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    ###Got a Question about ELECTRONICS? Check HERE First:###
    http://users.pandora.be/educypedia/electronics/databank.htm
    My email address is whitelisted. *All* email sent to it
    goes directly to the trash unless you add NOSPAM in the
    Subject: line with other stuff. alondra101 <at> hotmail.com
    Don't be ripped off by the big book dealers. Go to the URL
    that will give you a choice and save you money(up to half).
    http://www.everybookstore.com You'll be glad you did!
    Just when you thought you had all this figured out, the gov't
    changed it: http://physics.nist.gov/cuu/Units/binary.html
    @@[email protected]@[email protected]@[email protected]@[email protected]@[email protected]@[email protected]@@[email protected]@[email protected]@@[email protected]@[email protected]@[email protected]@[email protected]@[email protected]@[email protected]@@
     
  11. Greg Pierce

    Greg Pierce Guest

    Galvanized sreel will work as well - the galvanizing is zinc.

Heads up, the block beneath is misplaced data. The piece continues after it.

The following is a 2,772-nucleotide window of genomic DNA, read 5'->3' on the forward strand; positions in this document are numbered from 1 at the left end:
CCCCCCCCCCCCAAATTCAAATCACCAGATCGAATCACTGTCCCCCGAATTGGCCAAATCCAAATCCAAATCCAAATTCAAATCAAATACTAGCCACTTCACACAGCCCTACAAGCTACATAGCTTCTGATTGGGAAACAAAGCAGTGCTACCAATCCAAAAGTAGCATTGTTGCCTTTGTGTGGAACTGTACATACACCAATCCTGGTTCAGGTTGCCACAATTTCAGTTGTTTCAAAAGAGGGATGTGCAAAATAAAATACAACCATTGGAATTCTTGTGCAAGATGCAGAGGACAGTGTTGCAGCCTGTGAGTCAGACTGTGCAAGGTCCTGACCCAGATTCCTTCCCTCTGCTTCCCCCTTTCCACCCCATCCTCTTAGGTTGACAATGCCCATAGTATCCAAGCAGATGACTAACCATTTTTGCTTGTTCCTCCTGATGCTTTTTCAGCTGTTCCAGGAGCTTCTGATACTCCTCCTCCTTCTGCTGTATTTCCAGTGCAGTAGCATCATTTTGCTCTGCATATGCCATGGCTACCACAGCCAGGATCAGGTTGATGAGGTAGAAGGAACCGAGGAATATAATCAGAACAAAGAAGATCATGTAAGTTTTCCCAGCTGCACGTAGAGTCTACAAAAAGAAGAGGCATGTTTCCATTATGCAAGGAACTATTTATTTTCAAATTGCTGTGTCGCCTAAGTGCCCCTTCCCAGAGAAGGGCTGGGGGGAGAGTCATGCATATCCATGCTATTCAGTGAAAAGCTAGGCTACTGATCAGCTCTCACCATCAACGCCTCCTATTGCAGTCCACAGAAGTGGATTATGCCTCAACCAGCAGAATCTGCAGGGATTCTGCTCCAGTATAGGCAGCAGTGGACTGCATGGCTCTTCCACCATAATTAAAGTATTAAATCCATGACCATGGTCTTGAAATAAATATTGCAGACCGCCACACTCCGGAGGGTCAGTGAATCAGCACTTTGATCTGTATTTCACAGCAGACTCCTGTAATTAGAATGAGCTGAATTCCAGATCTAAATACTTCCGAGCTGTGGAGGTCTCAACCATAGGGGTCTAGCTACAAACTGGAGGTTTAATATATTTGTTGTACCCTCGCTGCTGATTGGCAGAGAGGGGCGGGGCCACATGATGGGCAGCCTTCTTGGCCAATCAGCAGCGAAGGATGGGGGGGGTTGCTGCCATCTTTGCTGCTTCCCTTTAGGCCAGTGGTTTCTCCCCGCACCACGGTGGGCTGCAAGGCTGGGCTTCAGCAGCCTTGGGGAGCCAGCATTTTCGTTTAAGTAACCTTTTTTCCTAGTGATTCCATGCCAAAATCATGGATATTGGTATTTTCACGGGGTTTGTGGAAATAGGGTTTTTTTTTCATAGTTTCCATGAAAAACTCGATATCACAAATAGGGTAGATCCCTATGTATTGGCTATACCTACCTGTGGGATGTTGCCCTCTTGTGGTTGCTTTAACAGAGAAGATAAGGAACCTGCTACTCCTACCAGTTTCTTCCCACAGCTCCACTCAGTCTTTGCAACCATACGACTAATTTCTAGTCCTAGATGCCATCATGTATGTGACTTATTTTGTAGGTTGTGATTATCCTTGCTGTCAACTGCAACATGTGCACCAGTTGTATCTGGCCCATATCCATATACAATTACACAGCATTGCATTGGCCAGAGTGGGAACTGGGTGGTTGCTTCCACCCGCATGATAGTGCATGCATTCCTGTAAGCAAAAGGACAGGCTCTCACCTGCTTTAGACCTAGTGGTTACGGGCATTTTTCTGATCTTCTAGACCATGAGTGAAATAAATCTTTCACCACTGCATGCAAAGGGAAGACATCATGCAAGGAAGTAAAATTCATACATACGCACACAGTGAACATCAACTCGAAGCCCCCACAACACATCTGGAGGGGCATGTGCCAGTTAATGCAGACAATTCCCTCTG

12. Two problems. The coating is thin, so it may last only a short time.
    And how to deal with the edges, where the steel is exposed and would
    corrode.
    Thanks.

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    ###Got a Question about ELECTRONICS? Check HERE First:###
    http://users.pandora.be/educypedia/electronics/databank.htm
    My email address is whitelisted. *All* email sent to it
    goes directly to the trash unless you add NOSPAM in the
    Subject: line with other stuff. alondra101 <at> hotmail.com
    Don't be ripped off by the big book dealers. Go to the URL
    that will give you a choice and save you money(up to half).
    http://www.everybookstore.com You'll be glad you did!
    Just when you thought you had all this figured out, the gov't
    changed it: http://physics.nist.gov/cuu/Units/binary.html
    @@[email protected]@[email protected]@[email protected]@[email protected]@[email protected]@[email protected]@@[email protected]@[email protected]@@[email protected]@[email protected]@[email protected]@[email protected]@[email protected]@[email protected]@@
     
  13. default

    default Guest

    (snips)

    Been awhile since I did it, but I seem to remember nitric acid does a
    pretty fair number on the copper while leaving the zinc behind. And
    hydrochloric for the zinc leaving the copper behind (after filing away
    the edges, so the acid can react with the zinc).

    Anyhow search on the net using <"copper clad" "nitric acid" penny>

    Probably just as easy to find zinc bars on line.

    Then you'd have to melt them down and cast them. That takes 419